|Understanding and Supporting Well Woman|
|How we engage with women about their health – in our clinics, communities, online, and otherwise – matters. Done right, it has the power to change lives. Although 65% of women ages 18-35 had a preventive visit in the last year, how they understand, manage, and access their health visit differs. Thankfully, we are seeing more organizations taking the time to listen to and learn from women about how to effectively reach and educate them about preventive care. This is something our PCH IM CoIIN sites are focusing on now. |
As part of our work we continue to reach out to partners across the country to learn from other work underway. The ” Power Your Life, Power Your Health ” campaign from the Utah Department of Public Health has been working to understand the knowledge and behaviors of young women surrounding their care, particularly their well-woman visit. Over the past year, Power Your Life, Power Your Health met within both rural and urban areas of Utah to better understand how women access and think about their health care visit. From their focus groups, Power Your Life, Power Your Health has been able to identify opportunities and challenges in communicating and supporting these preventive visits. Below is a report with key themes from their work:
Understanding the Terminology
Women understood the terms “routine check-up,” “preventive care,” and “well-woman exam” differently.
To some, a routine check-up means getting lab work and being weighed and to others, it means going to an OB/GYN for a Pap smear and breast exam. Most participants thought preventive care was similar to a routine check-up but they did state that it also included preventing or early detection of diseases (such as cancer) that might run in a woman’s family.
Understanding Well-Woman Exams
When asked about well-woman exams, most women stated that it meant OB/GYN care, such as a Pap smear and breast exam. While some spoke of birth control and family planning, a few women had not heard the terms preventive care or well-woman exam. When
asked what a routine check-up meant to them, common responses were “blood work,” “lab work,” “Pap,” and “breast exam.” Most women stated one or two of them.
Understanding Who Provides CareSince women assign different meaning (and thus different functions) to each of these terms, they have varying opinions as to which type of medical provider a woman should visit for each check-up.
Some women associated routine check-ups with family practitioners, others with primary care providers, and some with OB/GYNs. Focus group participants shared similar thoughts when speaking about preventive care. A couple of the younger women still identified a routine check-up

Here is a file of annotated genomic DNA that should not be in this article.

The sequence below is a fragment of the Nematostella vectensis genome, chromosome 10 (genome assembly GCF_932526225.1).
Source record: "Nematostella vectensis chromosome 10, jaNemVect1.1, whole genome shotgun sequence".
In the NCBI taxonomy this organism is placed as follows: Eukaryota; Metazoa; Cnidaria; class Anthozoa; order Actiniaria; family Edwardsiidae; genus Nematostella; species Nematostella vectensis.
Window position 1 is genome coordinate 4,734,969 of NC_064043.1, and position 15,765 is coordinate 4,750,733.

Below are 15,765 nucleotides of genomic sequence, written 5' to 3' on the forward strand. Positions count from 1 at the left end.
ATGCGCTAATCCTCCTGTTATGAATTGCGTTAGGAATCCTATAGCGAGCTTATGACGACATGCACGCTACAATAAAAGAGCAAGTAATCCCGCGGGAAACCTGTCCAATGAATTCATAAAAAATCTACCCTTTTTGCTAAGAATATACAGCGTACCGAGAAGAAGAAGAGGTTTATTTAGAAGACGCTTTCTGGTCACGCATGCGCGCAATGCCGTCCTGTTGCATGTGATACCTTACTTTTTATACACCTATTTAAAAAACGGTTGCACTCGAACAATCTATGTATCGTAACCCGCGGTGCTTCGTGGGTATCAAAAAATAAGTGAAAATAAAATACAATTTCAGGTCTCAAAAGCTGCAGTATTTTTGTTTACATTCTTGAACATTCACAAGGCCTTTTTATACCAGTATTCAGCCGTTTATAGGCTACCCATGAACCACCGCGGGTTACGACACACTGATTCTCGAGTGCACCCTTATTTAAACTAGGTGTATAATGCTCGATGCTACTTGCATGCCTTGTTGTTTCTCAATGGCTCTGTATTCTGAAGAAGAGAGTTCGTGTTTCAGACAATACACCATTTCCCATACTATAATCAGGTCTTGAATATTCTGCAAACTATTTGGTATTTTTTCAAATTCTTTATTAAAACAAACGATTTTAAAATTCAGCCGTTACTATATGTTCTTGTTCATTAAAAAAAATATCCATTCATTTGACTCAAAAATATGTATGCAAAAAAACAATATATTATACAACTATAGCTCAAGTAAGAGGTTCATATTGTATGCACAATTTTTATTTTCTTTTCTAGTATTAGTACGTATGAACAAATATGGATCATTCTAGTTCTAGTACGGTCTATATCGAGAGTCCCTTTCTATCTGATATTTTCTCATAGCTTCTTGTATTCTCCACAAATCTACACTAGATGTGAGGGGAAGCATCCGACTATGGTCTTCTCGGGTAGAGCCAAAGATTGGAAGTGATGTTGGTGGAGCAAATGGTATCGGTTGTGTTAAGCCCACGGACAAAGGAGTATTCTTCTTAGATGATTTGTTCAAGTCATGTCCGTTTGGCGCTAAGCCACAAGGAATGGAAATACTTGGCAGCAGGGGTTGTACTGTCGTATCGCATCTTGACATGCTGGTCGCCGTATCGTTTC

as their pediatric appointment.
Understanding How Often to Get Care
An interesting strategy to come from their focus groups is moving from messages of going to a doctor every year for a well-woman exam to age-related recommendations for screenings and counseling. Most women across all of the focus groups responded that a year is the optimal time. Several participants added the caveat that one might need to go more frequently based on specific doctor recommendations.
Age and Experience MattersYounger, unmarried, less-experienced women knew less about preventive care and well-woman exams than their counterparts did. Some did not understand the concept, and referred to their dental or pediatric appointments.Younger women (who were not mothers) tended to more frequently talk about blood work, and th e women who did not know the terms preventive care or well-woman exam were not mothers.
Some of the variance in definition can be attributed to age and experience, particularly whether the participant is a mother. The mothers in the focus groups more readily identified OB/GYN care as part of routine, preventive, and well-woman care, while the non-mothers did not make this association. The mothers reported more understanding of the visit and exams, and also felt more comfortable interacting with their provider during the visit.
Barriers and Judgement Across the focus groups cost is stated as an issue. Even with insurance, the cost of the co-pay was a barrier. Many women did not realize the well visit was covered by insurance.In rural areas, not having a provider in their community or long wait times were issues. Scheduling issues arose with limited 9-5pm Mon-Friday appointments. A few of the women shared feelings of being judged by their doctors and feeling like they are not valued by them. This impacts their motivation to go for well-woman and preventive health checks.Also mentioned: insurance understanding, childcare, and provider relationships. Younger, unmarried women stated that fear and discomfort were reasons to put off or skip a visit.
Motivation to Schedule a VisitThe most commonly stated motivators included becoming sexually active; giving birth; feeling concerned that something is wrong (often related to their menstrual cycle); or have a family history of disease, such as cancer.
Well Woman Campaign and Tools
Power Your Life, Power Your Health is currently updating their website and resources to better support and educate about the importance of the well visit. You can visit their website to view new well woman informational tools.
Their team put together a social-media, patient education video about the well visit – be sure to repost this on your Facebook, Instagram, and Twitter accounts! click here to watch
|To learn more about the work being done in Utah to raise awareness about the well woman visit, email NPalacios@Utah.Gov.|